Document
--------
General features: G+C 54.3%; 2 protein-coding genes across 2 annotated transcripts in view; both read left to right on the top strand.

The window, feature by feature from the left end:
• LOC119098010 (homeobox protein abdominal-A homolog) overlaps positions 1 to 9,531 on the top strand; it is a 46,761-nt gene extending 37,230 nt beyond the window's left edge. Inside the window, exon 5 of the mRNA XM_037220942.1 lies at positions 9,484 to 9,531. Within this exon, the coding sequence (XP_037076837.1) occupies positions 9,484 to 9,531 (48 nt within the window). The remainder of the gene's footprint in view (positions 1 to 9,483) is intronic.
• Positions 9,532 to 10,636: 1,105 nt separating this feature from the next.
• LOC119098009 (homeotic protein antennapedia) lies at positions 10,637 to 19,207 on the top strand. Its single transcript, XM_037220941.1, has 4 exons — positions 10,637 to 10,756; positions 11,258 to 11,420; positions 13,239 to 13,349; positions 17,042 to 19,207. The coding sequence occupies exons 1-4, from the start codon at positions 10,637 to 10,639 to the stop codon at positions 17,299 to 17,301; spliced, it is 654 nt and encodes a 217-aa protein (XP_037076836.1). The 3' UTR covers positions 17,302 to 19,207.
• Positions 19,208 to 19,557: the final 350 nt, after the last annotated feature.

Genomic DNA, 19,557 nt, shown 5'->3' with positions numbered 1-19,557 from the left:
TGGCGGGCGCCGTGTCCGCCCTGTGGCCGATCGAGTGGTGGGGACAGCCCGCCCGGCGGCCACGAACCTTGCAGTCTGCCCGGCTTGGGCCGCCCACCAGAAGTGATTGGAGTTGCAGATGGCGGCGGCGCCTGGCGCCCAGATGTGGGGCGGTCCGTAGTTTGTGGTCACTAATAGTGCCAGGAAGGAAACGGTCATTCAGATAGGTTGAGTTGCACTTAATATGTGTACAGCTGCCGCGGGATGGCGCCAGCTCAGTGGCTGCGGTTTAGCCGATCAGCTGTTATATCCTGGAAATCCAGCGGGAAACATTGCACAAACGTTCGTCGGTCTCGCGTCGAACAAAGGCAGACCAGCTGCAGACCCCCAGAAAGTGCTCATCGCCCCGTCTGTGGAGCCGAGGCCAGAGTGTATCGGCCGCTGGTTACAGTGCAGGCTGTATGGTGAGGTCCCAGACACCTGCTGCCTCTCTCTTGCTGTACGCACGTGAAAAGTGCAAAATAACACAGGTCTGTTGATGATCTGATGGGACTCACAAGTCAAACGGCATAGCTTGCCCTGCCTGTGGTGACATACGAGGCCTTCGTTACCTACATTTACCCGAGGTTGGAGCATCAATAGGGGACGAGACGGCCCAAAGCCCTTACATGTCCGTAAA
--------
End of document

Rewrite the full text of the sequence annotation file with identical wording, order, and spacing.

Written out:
General features: G+C 54.3%; 2 protein-coding genes across 2 annotated transcripts in view; both read left to right on the top strand.

The window, feature by feature from the left end:
• LOC119098010 (homeobox protein abdominal-A homolog) overlaps positions 1 to 9,531 on the top strand; it is a 46,761-nt gene extending 37,230 nt beyond the window's left edge. Inside the window, exon 5 of the mRNA XM_037220942.1 lies at positions 9,484 to 9,531. Within this exon, the coding sequence (XP_037076837.1) occupies positions 9,484 to 9,531 (48 nt within the window). The remainder of the gene's footprint in view (positions 1 to 9,483) is intronic.
• Positions 9,532 to 10,636: 1,105 nt separating this feature from the next.
• LOC119098009 (homeotic protein antennapedia) lies at positions 10,637 to 19,207 on the top strand. Its single transcript, XM_037220941.1, has 4 exons — positions 10,637 to 10,756; positions 11,258 to 11,420; positions 13,239 to 13,349; positions 17,042 to 19,207. The coding sequence occupies exons 1-4, from the start codon at positions 10,637 to 10,639 to the stop codon at positions 17,299 to 17,301; spliced, it is 654 nt and encodes a 217-aa protein (XP_037076836.1). The 3' UTR covers positions 17,302 to 19,207.
• Positions 19,208 to 19,557: the final 350 nt, after the last annotated feature.

Genomic DNA, 19,557 nt, shown 5'->3' with positions numbered 1-19,557 from the left:
TGGCGGGCGCCGTGTCCGCCCTGTGGCCGATCGAGTGGTGGGGACAGCCCGCCCGGCGGCCACGAACCTTGCAGTCTGCCCGGCTTGGGCCGCCCACCAGAAGTGATTGGAGTTGCAGATGGCGGCGGCGCCTGGCGCCCAGATGTGGGGCGGTCCGTAGTTTGTGGTCACTAATAGTGCCAGGAAGGAAACGGTCATTCAGATAGGTTGAGTTGCACTTAATATGTGTACAGCTGCCGCGGGATGGCGCCAGCTCAGTGGCTGCGGTTTAGCCGATCAGCTGTTATATCCTGGAAATCCAGCGGGAAACATTGCACAAACGTTCGTCGGTCTCGCGTCGAACAAAGGCAGACCAGCTGCAGACCCCCAGAAAGTGCTCATCGCCCCGTCTGTGGAGCCGAGGCCAGAGTGTATCGGCCGCTGGTTACAGTGCAGGCTGTATGGTGAGGTCCCAGACACCTGCTGCCTCTCTCTTGCTGTACGCACGTGAAAAGTGCAAAATAACACAGGTCTGTTGATGATCTGATGGGACTCACAAGTCAAACGGCATAGCTTGCCCTGCCTGTGGTGACATACGAGGCCTTCGTTACCTACATTTACCCGAGGTTGGAGCATCAATAGGGGACGAGACGGCCCAAAGCCCTTACATGTCCGTAAA